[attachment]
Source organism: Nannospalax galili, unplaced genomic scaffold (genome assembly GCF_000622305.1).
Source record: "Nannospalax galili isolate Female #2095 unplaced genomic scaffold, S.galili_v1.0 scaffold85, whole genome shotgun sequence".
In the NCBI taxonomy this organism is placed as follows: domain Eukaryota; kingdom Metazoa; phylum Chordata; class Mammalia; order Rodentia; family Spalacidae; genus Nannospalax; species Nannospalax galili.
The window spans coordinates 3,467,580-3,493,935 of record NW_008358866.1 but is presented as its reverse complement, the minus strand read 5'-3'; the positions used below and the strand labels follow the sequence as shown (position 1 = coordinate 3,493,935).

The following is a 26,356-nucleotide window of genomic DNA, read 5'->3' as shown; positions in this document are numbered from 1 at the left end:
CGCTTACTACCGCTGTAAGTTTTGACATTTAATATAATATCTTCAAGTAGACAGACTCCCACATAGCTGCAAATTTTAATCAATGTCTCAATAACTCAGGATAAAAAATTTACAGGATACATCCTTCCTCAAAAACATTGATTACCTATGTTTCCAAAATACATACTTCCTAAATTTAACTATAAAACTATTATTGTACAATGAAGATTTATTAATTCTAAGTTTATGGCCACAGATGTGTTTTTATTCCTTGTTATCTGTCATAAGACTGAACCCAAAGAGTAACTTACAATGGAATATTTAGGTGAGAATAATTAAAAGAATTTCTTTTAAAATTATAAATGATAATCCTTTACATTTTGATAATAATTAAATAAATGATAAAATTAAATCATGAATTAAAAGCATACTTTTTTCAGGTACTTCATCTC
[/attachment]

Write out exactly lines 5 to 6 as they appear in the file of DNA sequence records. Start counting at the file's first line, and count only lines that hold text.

The following is a 26,356-nucleotide window of genomic DNA, read 5'->3' as shown; positions in this document are numbered from 1 at the left end:
CGCTTACTACCGCTGTAAGTTTTGACATTTAATATAATATCTTCAAGTAGACAGACTCCCACATAGCTGCAAATTTTAATCAATGTCTCAATAACTCAGGATAAAAAATTTACAGGATACATCCTTCCTCAAAAACATTGATTACCTATGTTTCCAAAATACATACTTCCTAAATTTAACTATAAAACTATTATTGTACAATGAAGATTTATTAATTCTAAGTTTATGGCCACAGATGTGTTTTTATTCCTTGTTATCTGTCATAAGACTGAACCCAAAGAGTAACTTACAATGGAATATTTAGGTGAGAATAATTAAAAGAATTTCTTTTAAAATTATAAATGATAATCCTTTACATTTTGATAATAATTAAATAAATGATAAAATTAAATCATGAATTAAAAGCATACTTTTTTCAGGTACTTCATCTC